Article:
The California Supreme Court was urged Monday to overturn the death sentence imposed in 1983 on William George Bonin, the so-called "Freeway Killer," for the murders of four teen-age boys in Orange County that were among a series of grisly torture killings.
The justices were told Bonin's trial should have been transferred to Northern California because jurors had been subjected to a flood of prejudicial publicity stemming from his previous trial in Los Angeles in which he was sentenced to death for 10 other killings.
Acting state Public Defender Monica Knox acknowledged that the notorious case involved "numerous and reprehensible" crimes.
Right to Protection
"But that doesn't mean (Bonin) is entitled to any less protection under the law. . . . The notion that a juror can say, 'Yes, I've read about the search for this guy and that he may have killed up to 44 people altogether but I can set all that aside' is unrealistic," she said.
In an unusual plea, Knox reminded the justices that they, too, need to disregard what they may have heard about the case, contending that the evidence was "not overwhelming" against Bonin. "I plead with the court not to view this . . . as an overwhelming case of guilt," she said.
State Deputy Atty. Gen. Steven H. Zeigen countered that publicity about the string of killings had "slowed to a trickle" by the time the Orange County prosecution came to trial and thus had relatively little effect on jurors.
While most of the 12 jurors eventually selected said in pretrial questioning that they had heard of the "Freeway Killer" or the Los Angeles proceedings, their grasp of the case appeared limited, the state attorney said. Two jurors, he noted, had no knowledge at all of the case and two others had confused it with the "Hillside Strangler" killings.
"The jurors who were impaneled provided a fair trial," Zeigen said. "There was no need to transfer the trial."
The court heard 80 minutes of argument in Los Angeles mainly on the nettlesome legal question of when a defendant must be given a change of venue to guard against the effects of potentially prejudicial publicity. State statutes leave it up to a trial judge to decide whether there is a "reasonable likelihood" that a fair and impartial trial cannot be held where the crime took place--a decision that is then subject to review on appeal.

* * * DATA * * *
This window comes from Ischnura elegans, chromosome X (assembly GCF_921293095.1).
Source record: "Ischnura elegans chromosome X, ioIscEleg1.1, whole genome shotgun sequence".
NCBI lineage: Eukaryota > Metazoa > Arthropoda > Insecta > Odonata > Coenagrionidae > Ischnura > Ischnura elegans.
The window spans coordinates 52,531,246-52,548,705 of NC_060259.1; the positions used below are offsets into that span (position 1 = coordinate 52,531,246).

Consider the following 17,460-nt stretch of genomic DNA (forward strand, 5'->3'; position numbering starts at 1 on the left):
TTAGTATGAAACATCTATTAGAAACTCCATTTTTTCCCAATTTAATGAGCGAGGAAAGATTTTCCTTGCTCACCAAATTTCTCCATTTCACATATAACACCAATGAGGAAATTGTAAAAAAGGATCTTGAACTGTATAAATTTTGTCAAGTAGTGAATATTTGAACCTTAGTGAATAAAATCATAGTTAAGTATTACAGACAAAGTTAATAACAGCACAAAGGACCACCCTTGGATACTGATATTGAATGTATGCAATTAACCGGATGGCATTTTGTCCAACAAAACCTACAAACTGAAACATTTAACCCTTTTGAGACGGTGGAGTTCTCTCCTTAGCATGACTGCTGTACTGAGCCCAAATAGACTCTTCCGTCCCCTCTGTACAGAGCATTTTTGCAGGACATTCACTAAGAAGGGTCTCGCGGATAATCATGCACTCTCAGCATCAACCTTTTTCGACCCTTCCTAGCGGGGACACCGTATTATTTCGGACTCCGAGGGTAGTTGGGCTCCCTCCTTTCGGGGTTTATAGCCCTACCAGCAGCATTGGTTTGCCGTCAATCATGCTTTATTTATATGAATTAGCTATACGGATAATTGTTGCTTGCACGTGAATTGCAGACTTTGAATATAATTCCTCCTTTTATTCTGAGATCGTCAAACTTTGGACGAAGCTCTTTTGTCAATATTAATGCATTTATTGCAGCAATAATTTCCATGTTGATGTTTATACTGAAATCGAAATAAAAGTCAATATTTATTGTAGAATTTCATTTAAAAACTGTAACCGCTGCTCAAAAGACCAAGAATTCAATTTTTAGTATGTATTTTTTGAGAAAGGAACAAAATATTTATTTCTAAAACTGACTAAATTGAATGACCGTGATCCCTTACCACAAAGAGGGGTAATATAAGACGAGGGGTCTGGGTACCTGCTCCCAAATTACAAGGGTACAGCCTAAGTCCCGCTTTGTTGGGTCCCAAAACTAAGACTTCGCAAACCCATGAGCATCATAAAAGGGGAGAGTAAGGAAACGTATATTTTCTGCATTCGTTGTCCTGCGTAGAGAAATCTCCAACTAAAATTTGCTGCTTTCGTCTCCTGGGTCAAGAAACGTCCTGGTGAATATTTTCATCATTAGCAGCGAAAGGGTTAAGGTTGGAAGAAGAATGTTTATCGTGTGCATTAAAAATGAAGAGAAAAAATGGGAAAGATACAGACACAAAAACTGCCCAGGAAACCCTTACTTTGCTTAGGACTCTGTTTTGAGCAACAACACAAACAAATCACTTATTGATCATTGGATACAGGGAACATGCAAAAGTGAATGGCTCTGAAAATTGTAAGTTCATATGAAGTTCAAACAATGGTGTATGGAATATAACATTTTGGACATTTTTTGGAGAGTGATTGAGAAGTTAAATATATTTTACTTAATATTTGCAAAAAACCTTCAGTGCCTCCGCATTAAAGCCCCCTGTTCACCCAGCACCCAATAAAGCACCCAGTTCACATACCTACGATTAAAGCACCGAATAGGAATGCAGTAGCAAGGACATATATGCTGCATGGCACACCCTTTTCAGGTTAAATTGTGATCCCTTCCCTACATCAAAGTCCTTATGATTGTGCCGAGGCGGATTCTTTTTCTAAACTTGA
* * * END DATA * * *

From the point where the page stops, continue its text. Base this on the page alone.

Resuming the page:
Courts are reluctant to order a change of venue because of the high costs--which are borne by the county where the case originated--and inconvenience to witnesses. A recently enacted state law, aimed at reducing such problems, now allows for a jury to be brought in from a different community to try a case where necessary.
Bonin's case is unusual. Other notorious defendants--such as Charles Manson and Sirhan Sirhan--have been tried where the crimes occurred. But Bonin, over defense objections, was tried in Orange County just a year after he already had been found guilty in neighboring Los Angeles in a trial marked by accounts of grotesque homosexual torture.
Knox, representing Bonin on appeal, argued that the publicity generated by the Los Angeles proceedings made it likely that he did not receive a fair trial in Orange County. Of the 204 people questioned as prospective jurors, 174, or 85%, admitted to some knowledge of the Los Angeles trial or Bonin's alleged identity as the "Freeway Killer," she said.
Cases Known Everywhere
Justice Stanley Mosk, pointing to a difficult question in such cases, asked whether there weren't some cases, like those of Manson and Sirhan, that generated so much publicity that it was fruitless to seek a community where little is known of the case.
Knox replied that Bonin's case could have been transferred from Orange County to the opposite end of the state. "This case was very big news in Southern California," she said. "If it had been moved up to Northern California, that would have solved the problem."
Zeigen told the justices that a change of venue was more appropriate in cases in smaller communities where pretrial publicity may have a greater effect. Orange County, he pointed out, is the sixth-largest metropolitan area in the United States.
The fact that the victims in the case were not unusually prominent and that Bonin, a 41-year old former Downey resident, was not subject to hostility as an "outsider" also supported denial of a change of venue in the case, he said.
Bonin's conviction and death sentence in the Los Angeles case is scheduled for argument before the justices in April.